Re: #5 If you don't implement some kind of UI for this hidden feature of Firefox, you're just leaving the rope lying on the floor, so I can't follow your argument. Also, this bug is not to discuss if this bug needs to be fixed but how and how important it is for the community. But if you insist, I'll just tell the 6000 users in my company that Firefox can't be used for the intranet sites. A lot of people (especially those who get paid to sell us software) would prefer this, I guess.
I really don't understand why a well-run intranet site for a company of 6000 is pointing at local files, maybe I don't understand the use-case? To me it seems like a bad idea, period. I'm not really opposed to allowing sysadmins some form of control to transparently whitelist internal sites, but upfront UI as described in this bug is a non-starter. About smb links, please file a bug, I'm pretty sure we're still in a protocol blacklisting world and that blacklist may not account for samba on Linux.
Mmm, no, linux smb links are just the _same_ as file:///// links: local links. So the security issue is _exactly_ the same. My point was just to underlign the fact that nobody cared about accessing smb:// links from http:// pages with Linux, so why care with Windows?
My point was that smb should be limited the same on all platforms, but its very possible that it was blocked on Windows but not on Linux because it wasn't usable on Linux before samba came around.
> I really don't understand why a well-run intranet site for a company of 6000 > is pointing at local files, maybe I don't understand the use-case? To me it > seems like a bad idea, period. Our use-case is an http search engine for smb shares, so as for instance to easily find that .doc document I can't remember on which machine the typist left it.
> I really don't understand why a well-run intranet site for a company of 6000 is > pointing at local files And I really don't understand why an otherwise well-designed browser will silently ignore a user clicking on a hyperlink. Can we AT LEAST have that action cause a pop-up which explains the problem and asks the user if they wish to continue? Think of this as being similar to accessing a site whose security certificate belongs to another site. It could be dangerous, or it could be benign, and we ask the user if they wish to proceed. Let's do the same for this case.
There's a growing movement to make it harder to click through on broken certs, but that's irrelevant to this bug, for the most part. It seems fairly clear to me that the right answer is a means to support intranets that need special access due to oddball applications, but for a home user I see little value, and significant risk, in prompting the user.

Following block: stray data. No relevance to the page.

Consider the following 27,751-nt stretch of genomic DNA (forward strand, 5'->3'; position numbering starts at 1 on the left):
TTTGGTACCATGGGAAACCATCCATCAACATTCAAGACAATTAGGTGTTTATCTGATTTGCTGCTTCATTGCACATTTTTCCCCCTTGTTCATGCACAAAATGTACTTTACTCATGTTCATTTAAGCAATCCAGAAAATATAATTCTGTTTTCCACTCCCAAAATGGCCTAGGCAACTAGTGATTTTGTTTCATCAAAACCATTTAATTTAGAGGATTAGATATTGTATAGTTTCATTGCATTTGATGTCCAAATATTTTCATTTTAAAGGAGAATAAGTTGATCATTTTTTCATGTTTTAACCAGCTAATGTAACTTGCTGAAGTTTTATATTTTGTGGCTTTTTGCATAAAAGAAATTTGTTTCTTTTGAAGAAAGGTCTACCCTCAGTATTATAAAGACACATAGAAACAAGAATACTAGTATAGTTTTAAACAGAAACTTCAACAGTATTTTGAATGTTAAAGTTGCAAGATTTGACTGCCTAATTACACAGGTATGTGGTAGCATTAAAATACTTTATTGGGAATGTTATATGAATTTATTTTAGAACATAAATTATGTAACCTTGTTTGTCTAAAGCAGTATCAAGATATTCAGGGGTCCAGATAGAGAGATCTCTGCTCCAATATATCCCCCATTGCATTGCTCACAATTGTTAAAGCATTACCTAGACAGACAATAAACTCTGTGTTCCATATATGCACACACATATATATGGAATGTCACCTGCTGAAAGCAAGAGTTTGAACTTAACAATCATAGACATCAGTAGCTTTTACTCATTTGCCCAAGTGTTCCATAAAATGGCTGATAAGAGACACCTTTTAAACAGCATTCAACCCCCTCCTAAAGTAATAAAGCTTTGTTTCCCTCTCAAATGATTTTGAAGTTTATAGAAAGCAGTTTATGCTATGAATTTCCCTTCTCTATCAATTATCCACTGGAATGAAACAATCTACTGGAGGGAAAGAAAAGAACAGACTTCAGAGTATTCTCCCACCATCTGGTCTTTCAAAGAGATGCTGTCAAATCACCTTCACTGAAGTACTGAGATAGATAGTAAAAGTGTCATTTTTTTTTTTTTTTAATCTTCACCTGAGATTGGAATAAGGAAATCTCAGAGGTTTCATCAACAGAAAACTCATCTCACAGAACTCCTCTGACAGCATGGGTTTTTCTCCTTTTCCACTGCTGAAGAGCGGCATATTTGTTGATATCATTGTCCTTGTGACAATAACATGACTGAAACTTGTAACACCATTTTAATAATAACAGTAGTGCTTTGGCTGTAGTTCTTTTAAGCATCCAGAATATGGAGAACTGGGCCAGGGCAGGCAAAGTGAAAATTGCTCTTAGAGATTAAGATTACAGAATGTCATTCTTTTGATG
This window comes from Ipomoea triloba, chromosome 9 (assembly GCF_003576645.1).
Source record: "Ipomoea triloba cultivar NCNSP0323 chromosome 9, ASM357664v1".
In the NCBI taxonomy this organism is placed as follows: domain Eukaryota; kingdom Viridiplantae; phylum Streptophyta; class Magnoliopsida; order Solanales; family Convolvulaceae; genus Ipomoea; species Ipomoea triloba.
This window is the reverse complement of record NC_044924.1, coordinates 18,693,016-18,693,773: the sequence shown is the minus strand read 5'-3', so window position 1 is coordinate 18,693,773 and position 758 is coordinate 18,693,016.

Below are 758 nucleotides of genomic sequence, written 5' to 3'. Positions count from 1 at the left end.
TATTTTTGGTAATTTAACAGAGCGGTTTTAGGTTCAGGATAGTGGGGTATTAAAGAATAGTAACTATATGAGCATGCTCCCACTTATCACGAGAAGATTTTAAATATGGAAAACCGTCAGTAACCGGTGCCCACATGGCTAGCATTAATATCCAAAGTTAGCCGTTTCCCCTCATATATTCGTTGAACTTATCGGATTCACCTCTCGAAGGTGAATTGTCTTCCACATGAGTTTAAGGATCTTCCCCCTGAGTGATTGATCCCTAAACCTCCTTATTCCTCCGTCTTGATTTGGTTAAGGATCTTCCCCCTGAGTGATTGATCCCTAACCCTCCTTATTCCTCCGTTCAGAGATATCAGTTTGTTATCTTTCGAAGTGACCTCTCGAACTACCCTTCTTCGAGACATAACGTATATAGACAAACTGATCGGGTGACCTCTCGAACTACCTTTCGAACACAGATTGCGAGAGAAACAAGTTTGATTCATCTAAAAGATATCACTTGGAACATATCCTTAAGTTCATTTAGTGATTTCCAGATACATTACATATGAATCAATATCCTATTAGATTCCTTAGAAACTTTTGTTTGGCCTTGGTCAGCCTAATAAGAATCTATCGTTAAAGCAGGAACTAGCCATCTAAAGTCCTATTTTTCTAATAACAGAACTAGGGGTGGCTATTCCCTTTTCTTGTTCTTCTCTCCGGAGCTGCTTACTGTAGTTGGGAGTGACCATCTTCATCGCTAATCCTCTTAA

> There's a growing movement to make it harder to click through on broken certs... If that happens, I hope they present the user with either a popup or an "about:" page explaining whey their click is being refused, instead of simply silently ignoring a click. That should be the least that should occur. Same thing with file URLs on web pages.
Please, for the discussion about "ignore or not", use bug 84128. It has been discusses to death there and we don't need to raise the dead again, here. This bug is to vote for a proposed solution. Re #8: It's not a well-run intranet site. It would cost too much to turn it into one and people currently are used to put all big files on a network share and then point the various wiki's, CMS's and whatnot to them. So I need a solution where I can simply add all hosts in a domain to the whitelist. And please don't argue how broken this is. It's the reality, it's what the customer wants, so please try to find a solution instead of insisting that the reality is broken. It is, I agree, but rubbing salt into a wound has never made any friends.
I've taken the initiative to reopen this since I have been told quite plainly in bug 84128, that GUI access to the file:/// config does not belong there. That and I feel weird voting for a closed bug.
I really don't understand why anyone would have an objection to adding this kind of control. Maybe you could quibble about what the exact question/phasing/granularity of control would be, but the basic idea of telling the user what's happening and giving them the option of following links to file:// URLs or not (and defaulting to not) can only be a good thing. The user is given this kind of choice for other potentially dangerous actions, why not this one? Why single this one out and assume that the browser knows best?